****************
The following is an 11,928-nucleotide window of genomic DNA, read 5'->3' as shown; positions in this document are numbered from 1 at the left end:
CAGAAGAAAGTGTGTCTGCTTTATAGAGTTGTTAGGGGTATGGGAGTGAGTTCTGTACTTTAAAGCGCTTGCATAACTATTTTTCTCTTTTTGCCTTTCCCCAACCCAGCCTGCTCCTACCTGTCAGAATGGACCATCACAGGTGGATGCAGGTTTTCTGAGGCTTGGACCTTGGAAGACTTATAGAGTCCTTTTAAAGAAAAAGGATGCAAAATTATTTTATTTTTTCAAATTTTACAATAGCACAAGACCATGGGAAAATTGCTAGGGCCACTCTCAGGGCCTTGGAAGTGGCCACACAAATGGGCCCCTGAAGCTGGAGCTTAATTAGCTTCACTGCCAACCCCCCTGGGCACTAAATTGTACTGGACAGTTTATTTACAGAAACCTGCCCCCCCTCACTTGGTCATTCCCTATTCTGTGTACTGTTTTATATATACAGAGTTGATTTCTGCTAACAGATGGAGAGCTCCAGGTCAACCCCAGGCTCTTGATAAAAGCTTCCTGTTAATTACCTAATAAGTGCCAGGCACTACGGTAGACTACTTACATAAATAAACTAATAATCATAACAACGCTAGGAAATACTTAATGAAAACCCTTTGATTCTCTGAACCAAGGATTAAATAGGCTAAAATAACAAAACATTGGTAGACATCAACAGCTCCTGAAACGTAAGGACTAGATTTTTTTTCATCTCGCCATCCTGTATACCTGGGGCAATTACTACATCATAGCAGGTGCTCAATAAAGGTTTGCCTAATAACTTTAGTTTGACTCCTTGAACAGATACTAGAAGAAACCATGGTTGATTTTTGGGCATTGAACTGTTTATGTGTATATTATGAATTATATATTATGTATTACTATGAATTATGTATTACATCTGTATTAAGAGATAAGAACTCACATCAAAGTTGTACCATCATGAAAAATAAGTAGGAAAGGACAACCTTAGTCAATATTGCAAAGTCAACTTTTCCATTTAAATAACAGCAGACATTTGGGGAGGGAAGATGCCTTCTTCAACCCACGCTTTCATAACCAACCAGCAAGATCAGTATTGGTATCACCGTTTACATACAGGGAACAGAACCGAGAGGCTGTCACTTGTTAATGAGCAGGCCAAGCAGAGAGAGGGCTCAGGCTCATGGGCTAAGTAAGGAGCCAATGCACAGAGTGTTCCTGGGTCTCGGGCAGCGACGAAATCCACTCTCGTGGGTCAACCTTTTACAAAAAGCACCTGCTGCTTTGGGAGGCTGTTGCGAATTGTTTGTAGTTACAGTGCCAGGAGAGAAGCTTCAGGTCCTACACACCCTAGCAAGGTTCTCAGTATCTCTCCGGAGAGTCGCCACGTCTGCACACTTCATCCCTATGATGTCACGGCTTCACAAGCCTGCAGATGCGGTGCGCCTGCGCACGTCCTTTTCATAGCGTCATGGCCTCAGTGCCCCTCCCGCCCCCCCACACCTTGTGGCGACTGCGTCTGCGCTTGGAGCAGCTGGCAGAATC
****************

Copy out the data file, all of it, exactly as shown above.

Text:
The following is an 11,928-nucleotide window of genomic DNA, read 5'->3' as shown; positions in this document are numbered from 1 at the left end:
CAGAAGAAAGTGTGTCTGCTTTATAGAGTTGTTAGGGGTATGGGAGTGAGTTCTGTACTTTAAAGCGCTTGCATAACTATTTTTCTCTTTTTGCCTTTCCCCAACCCAGCCTGCTCCTACCTGTCAGAATGGACCATCACAGGTGGATGCAGGTTTTCTGAGGCTTGGACCTTGGAAGACTTATAGAGTCCTTTTAAAGAAAAAGGATGCAAAATTATTTTATTTTTTCAAATTTTACAATAGCACAAGACCATGGGAAAATTGCTAGGGCCACTCTCAGGGCCTTGGAAGTGGCCACACAAATGGGCCCCTGAAGCTGGAGCTTAATTAGCTTCACTGCCAACCCCCCTGGGCACTAAATTGTACTGGACAGTTTATTTACAGAAACCTGCCCCCCCTCACTTGGTCATTCCCTATTCTGTGTACTGTTTTATATATACAGAGTTGATTTCTGCTAACAGATGGAGAGCTCCAGGTCAACCCCAGGCTCTTGATAAAAGCTTCCTGTTAATTACCTAATAAGTGCCAGGCACTACGGTAGACTACTTACATAAATAAACTAATAATCATAACAACGCTAGGAAATACTTAATGAAAACCCTTTGATTCTCTGAACCAAGGATTAAATAGGCTAAAATAACAAAACATTGGTAGACATCAACAGCTCCTGAAACGTAAGGACTAGATTTTTTTTCATCTCGCCATCCTGTATACCTGGGGCAATTACTACATCATAGCAGGTGCTCAATAAAGGTTTGCCTAATAACTTTAGTTTGACTCCTTGAACAGATACTAGAAGAAACCATGGTTGATTTTTGGGCATTGAACTGTTTATGTGTATATTATGAATTATATATTATGTATTACTATGAATTATGTATTACATCTGTATTAAGAGATAAGAACTCACATCAAAGTTGTACCATCATGAAAAATAAGTAGGAAAGGACAACCTTAGTCAATATTGCAAAGTCAACTTTTCCATTTAAATAACAGCAGACATTTGGGGAGGGAAGATGCCTTCTTCAACCCACGCTTTCATAACCAACCAGCAAGATCAGTATTGGTATCACCGTTTACATACAGGGAACAGAACCGAGAGGCTGTCACTTGTTAATGAGCAGGCCAAGCAGAGAGAGGGCTCAGGCTCATGGGCTAAGTAAGGAGCCAATGCACAGAGTGTTCCTGGGTCTCGGGCAGCGACGAAATCCACTCTCGTGGGTCAACCTTTTACAAAAAGCACCTGCTGCTTTGGGAGGCTGTTGCGAATTGTTTGTAGTTACAGTGCCAGGAGAGAAGCTTCAGGTCCTACACACCCTAGCAAGGTTCTCAGTATCTCTCCGGAGAGTCGCCACGTCTGCACACTTCATCCCTATGATGTCACGGCTTCACAAGCCTGCAGATGCGGTGCGCCTGCGCACGTCCTTTTCATAGCGTCATGGCCTCAGTGCCCCTCCCGCCCCCCCACACCTTGTGGCGACTGCGTCTGCGCTTGGAGCAGCTGGCAGAATC